Queer Pride for the Straight Guy

03/20/2015 03:27 pm ET | Updated Feb 02, 2016

It seemed like any other innocuous argument between my parents:

My mother was lying in bed in an attempt to read a book to my little sister. Dad was standing over them. I entered the room for some reason and stood observing their bickering as it reached a crescendo.

"And these men you have been staying out late at night with, they're gay, aren't they?" my mother asked him.

"Yes they are," my father answered.

"And you're gay too, aren't you?" There was a short pause and then dad stated in a rather matter of fact manner.


I walked out of the room, shook my head and laughed to myself, more than a little confused.

"Great -- dad's gay," I muttered sarcastically. Dad came freshly out of the closet and into the doorway of my room.

"Can I borrow five dollars for petrol?" he asked. I nodded silently and retrieved five dollars from my secret stash of money I hid under a ledge in an ancient radiogram. I stood there understanding nothing, listened as the car tires gripped the driveway as my suddenly gay dad drove off into the night to play with his secret friends.

I didn't understand what gay was, but my O.C.D -- hitherto unconcerned with accuracy of information -- kicked into high gear with graphic sexual images. I was gripped with an irrational belief that you could instantly turn gay. I made myself sick with the thought that I might turn gay. I didn't understand that sexuality doesn't suddenly change.

As a result, I became wary of all things gay -- my father's sexuality was a topic of intense embarrassment.

"Is your dad still gay?" my childhood friend's little sister asked at a crowded dinner table a few months after my parents separated.

An awkward silence enveloped the room.

"Yes, I think so," I said sheepishly, ashamed.

I slipped into a depression. I had no help from therapy or medication and was imprisoned in a mind that was not user friendly. I thought this was normal. I thought this was just one of life's trials. And though I didn't see any light at the end of the tunnel, I did hope that one day my mind would find some peace.

I made some gay friends in college, but I still had no good understanding of gay culture apart from the incredibly strange men my father chose to partner with. I did get help for my mental health, I was straight and secure in my sexuality, but I still held fears of the gay community. So, being impulsive, I decided to face my fears.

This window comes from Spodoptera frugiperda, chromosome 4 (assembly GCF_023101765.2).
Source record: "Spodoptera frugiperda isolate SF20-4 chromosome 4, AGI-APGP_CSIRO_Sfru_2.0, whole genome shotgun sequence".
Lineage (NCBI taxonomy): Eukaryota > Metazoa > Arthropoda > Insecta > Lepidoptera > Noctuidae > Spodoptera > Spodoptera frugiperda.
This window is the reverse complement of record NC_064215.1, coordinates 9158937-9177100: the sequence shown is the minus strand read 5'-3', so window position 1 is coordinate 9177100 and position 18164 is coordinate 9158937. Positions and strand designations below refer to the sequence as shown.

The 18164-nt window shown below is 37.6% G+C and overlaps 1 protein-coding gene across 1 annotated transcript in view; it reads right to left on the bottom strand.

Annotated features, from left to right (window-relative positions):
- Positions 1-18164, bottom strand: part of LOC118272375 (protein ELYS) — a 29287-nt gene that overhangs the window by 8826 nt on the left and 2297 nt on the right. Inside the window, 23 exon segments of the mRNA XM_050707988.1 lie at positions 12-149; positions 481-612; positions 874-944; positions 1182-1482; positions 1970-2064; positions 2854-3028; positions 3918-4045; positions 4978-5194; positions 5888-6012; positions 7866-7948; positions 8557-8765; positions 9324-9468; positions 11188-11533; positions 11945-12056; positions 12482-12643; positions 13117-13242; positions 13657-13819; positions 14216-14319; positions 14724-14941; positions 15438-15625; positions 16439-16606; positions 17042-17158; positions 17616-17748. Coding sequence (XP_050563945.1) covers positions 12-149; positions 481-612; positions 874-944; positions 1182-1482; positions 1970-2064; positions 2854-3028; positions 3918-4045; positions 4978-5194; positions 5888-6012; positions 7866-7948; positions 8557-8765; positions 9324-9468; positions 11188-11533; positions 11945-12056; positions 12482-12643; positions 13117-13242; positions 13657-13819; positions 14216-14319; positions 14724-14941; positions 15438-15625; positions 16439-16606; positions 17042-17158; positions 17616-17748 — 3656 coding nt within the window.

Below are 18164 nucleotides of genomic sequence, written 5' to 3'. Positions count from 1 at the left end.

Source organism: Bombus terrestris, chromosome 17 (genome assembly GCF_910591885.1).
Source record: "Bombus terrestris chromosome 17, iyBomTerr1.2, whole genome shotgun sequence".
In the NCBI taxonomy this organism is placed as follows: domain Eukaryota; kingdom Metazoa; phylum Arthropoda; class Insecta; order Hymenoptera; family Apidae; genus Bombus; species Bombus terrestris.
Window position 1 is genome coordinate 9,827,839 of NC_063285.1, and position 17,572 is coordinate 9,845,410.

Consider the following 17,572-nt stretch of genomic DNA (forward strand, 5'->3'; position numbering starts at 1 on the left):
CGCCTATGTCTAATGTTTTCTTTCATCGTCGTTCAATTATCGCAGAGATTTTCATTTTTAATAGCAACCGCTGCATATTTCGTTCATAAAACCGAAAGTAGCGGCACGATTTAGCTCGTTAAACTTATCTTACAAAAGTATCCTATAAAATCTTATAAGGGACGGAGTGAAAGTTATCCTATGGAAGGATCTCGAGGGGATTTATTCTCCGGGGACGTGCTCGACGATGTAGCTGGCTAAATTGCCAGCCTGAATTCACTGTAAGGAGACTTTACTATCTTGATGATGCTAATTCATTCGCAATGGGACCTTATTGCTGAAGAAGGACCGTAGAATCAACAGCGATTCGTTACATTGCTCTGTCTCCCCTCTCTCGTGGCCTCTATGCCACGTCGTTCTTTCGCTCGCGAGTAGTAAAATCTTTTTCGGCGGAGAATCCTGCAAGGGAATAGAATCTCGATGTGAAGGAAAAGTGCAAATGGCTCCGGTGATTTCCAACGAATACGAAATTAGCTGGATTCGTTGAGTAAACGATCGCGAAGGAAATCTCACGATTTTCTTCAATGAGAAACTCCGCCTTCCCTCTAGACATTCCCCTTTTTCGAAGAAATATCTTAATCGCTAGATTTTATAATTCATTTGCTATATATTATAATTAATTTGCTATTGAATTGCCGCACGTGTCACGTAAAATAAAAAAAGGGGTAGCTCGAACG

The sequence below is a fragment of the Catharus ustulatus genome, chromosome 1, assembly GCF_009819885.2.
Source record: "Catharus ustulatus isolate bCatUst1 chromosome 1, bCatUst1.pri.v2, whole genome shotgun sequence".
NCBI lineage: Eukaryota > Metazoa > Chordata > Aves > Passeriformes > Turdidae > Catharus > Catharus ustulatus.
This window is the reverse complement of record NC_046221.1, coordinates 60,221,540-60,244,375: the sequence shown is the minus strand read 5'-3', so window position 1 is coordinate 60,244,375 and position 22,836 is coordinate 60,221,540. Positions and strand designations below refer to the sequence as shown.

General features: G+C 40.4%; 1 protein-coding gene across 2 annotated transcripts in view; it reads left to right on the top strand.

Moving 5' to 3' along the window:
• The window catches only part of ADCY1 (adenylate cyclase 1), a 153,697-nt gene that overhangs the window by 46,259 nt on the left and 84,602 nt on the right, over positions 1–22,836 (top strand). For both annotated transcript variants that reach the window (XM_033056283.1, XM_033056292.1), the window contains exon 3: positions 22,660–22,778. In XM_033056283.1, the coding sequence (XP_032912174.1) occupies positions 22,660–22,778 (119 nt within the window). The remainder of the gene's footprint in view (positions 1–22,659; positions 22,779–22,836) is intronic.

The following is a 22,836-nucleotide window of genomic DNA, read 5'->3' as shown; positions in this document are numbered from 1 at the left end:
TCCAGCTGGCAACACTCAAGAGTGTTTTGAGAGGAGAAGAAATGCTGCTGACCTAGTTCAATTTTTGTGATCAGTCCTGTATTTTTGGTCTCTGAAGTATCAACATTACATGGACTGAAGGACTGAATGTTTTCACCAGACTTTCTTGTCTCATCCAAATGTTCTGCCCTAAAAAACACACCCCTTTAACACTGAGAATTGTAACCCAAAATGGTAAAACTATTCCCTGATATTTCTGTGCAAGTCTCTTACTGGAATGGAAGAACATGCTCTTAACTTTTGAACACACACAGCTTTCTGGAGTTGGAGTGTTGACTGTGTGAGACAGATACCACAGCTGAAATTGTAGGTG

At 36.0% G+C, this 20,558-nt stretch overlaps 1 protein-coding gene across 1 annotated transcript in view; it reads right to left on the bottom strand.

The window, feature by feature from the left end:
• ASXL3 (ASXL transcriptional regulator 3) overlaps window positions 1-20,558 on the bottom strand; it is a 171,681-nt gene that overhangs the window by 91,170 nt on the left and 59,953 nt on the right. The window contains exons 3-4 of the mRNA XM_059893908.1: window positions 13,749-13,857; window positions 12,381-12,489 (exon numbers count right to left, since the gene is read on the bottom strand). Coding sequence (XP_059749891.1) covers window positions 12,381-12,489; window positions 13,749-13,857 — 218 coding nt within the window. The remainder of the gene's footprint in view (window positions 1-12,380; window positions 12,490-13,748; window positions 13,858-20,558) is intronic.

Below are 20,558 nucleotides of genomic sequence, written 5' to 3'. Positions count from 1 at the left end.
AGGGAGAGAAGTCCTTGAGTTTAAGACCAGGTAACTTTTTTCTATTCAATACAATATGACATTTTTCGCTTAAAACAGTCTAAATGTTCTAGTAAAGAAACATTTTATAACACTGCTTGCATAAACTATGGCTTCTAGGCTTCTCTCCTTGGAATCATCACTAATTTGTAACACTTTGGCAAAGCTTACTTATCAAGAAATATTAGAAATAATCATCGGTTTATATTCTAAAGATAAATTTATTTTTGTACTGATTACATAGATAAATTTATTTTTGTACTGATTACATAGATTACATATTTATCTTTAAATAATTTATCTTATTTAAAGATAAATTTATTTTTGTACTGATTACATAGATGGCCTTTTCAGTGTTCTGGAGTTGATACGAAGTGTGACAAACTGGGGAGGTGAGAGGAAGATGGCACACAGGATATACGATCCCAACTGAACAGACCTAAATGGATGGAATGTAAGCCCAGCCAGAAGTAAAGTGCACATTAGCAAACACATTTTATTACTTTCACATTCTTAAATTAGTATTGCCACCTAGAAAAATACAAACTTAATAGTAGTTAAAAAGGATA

I did this by jumping on a go go box in various gay clubs in Los Angeles.

I wasn't always comfortable, but it was often hilarious and the best thing about it was the deep and lasting friendships I developed. As such, my gay friends have become an inspiration -- for one thing, my gay friends and clients have a work ethic that is astounding.

After a hard day at the office, they workout like men possessed. As a personal trainer, it is a privilege to work with gay people. I often take a few proud breaths after a workout session and beam with amazement at my gay clients' tenacity and spirit.

Workout like you are gay, I say. Workout like your shirt could come off on a dance floor at anytime.


Me with my dear and inspiring friend Moses who became like a brother to me. I met him on a go go stage.

More importantly, having gay friends has made me more sensitive and aware to the importance of the fight for human rights. I volunteered as part of the "No On Prop 8" campaign. I rode in a couple of Aidslifecycle rides and ran a marathon for the APLA.

Being part of a community that fights for what is right and the well being of those less fortunate opened my heart and mind to a deep and powerful sense of justice -- human beings fighting for the sort of dignity and respect and love that we all deserve is a cause that has grown within me and given me a more profound outlook on the purpose of my life.

I have been touched by the gay community (I gave you that one).

Imagine living in denial of your essential impulses and repressing your true desires? Coming out takes courage and is often a painful process. Hearing my friends stories and reflecting on my father's repression of his own sexuality made me more empathetic and appreciative to both the struggle and the bravery involved in standing in their truth.

It has been a wonderful expression of societal evolution watching the cause for marriage equality ripple across the surface of American life.

Sexuality isn't a choice, it is a blessing. I'm glad my father came out and I'm proud of him for it. I love that he is gay, it is one of my favorite things about him.

It is our character that defines us. It is how we come out of our personal storms that reveal our inner beauty. My attitude has evolved due to my immersion in the gay community. By facing my own prejudices and mental dysfunction, it has deepened my awareness of the human condition and taught me to appreciate the different colors, the beautifully rich and generous colors, I had heretofore been colorblind to. The rainbow of society I now see is more vivid, magical and true.

The rainbow of gay rights arcs proudly across our communal sky and calls for us all to appreciate the undeniable beauty that is our species awe inspiring diversity. Gay people are an integral, inspiring and empowering force in our cultural rainbow and profoundly enrich our collective skies. The more they come out, the more radiant and vibrant our civilizations horizon will be.